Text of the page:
Teachers at Kipp New Jersey's charter schools not only love being educators, they love being continually educated.

And that – ongoing training, as well as a shared passion for teaching — are the reasons that Kipp NJ staffers say they relish working at the nonprofit, which made its first appearance on our Top Workplaces survey this year.

"We have professional development once a week, which is unheard of in any other school I've ever been at," said Shenika Branch, a teacher at Kipp Lanning Square Primary in Camden. "We're always in the position to learn and we're in the position to teach."

Kipp NJ, based in Newark and operating charter schools there and in Camden, has 117 employees in the Delaware Valley.

The nonprofit offers its staff members generous benefits. Most are eligible to receive bonuses ranging from $500 to $10,000 for referring candidates for teaching jobs. Kipp NJ will also match a portion of the pre-tax dollars that employees contribute to an optional 403(b) plan, and all teachers are enrolled in the state's pension plan. Staff members can join the company's phone plan for roughly $65 a month, and each staffer receives a laptop.

This bevy of benefits isn't common for teachers, said Vince Marigna, chief people officer for Kipp's Garden State operation, adding, "I would say we are pretty cutting edge on that."

But according to Marigna, those are not the primary factors that attract staff members to Kipp NJ.

"People are first and foremost drawn to the idea that they will be able to grow, they'll be in an environment where they will be developed as a teacher or as a leader," Marigna said. "Then I think all those other things are secondary."

Kipp NJ's approach is apparently succeeding in keeping its workforce happy: 84 percent of its teachers stay with it year-to-year, and 46 percent of its staff moved up to leadership roles, according to the company's website.

According to Tyler Middleton, a math teacher at Kipp Whittier Middle in Camden, teachers constantly receive feedback, support and coaching on the job.

At the suggestion of his principal, Middleton recently traveled to one of Kipp's high-performing schools in Newark to observe its fifth grade class.

Several weeks ago, three members of Kipp NJ's teaching and learning team observed Middleton's classroom. After class, they offered helpful suggestions.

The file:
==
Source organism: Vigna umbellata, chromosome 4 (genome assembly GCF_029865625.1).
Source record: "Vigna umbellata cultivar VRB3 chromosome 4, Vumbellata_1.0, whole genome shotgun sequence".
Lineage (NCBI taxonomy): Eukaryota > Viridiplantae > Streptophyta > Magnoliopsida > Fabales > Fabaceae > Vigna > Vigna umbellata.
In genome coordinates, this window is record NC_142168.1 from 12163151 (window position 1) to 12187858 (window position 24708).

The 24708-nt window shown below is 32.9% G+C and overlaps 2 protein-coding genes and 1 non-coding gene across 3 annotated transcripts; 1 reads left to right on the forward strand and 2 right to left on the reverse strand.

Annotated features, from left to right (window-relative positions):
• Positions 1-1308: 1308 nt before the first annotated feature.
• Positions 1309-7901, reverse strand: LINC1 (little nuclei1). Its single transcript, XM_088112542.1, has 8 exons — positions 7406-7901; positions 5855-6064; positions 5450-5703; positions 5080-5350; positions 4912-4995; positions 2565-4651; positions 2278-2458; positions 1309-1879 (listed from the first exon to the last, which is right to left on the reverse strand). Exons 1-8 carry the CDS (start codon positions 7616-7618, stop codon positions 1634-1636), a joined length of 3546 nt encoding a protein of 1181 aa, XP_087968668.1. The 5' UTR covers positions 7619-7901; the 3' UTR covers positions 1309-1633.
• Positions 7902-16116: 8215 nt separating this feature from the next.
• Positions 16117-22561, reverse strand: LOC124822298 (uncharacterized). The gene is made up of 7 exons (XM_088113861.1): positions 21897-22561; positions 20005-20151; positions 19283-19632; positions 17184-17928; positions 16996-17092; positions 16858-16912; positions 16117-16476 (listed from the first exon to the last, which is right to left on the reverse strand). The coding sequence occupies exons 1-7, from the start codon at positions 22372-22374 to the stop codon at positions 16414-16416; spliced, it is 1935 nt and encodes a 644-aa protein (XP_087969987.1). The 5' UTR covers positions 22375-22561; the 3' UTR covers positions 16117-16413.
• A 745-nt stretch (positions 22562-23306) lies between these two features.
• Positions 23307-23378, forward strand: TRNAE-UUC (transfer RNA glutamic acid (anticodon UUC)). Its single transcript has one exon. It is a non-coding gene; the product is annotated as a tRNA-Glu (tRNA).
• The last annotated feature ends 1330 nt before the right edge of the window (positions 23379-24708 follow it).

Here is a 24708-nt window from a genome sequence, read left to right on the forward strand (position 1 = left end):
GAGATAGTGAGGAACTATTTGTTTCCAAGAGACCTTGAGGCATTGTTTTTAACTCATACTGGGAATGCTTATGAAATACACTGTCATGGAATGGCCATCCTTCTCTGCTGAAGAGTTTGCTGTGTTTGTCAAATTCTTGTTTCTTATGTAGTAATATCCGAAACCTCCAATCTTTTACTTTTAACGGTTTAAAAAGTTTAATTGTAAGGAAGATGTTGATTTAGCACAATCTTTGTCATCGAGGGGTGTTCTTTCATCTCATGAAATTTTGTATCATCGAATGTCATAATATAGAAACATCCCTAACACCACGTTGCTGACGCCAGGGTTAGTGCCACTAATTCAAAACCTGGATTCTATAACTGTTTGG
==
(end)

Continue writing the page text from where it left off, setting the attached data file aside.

Professional development is built into Kipp NJ's teachers' schedules. At Branch's school, students leave at 1 p.m. on Wednesdays, allowing time for teachers to have their own learning sessions.

There are also content-team meetings, Branch said, where a teacher will go through a lesson with his or her peers and managers for feedback. They sometimes do role-playing, where a colleague or manager will "ask questions kids would ask, misconceptions kids would have, just so we can troubleshoot through them," Branch said.

Kipp NJ staff members also lauded the nonprofit for recruiting dedicated professionals who view teaching as a calling — not a job — and are invested in their students' future. Middleton and Branch said that creates the kind of atmosphere they, and children, thrive in.

"Working for Kipp has allowed me to be with a lot of like-minded people who have high expectations and will do whatever it takes," Middleton said. "And even though the days are really long and hard, you're able to say at the end of the day we did what was best for kids. It was a lot of fun. We saw growth. We saw achievement."

Branch expressed the same kind of enthusiasm for Kipp NJ and her school.

"I love my job," she said. "The work's not easy. The hours aren't short. It's a long process but they make it even better by making sure we like each other."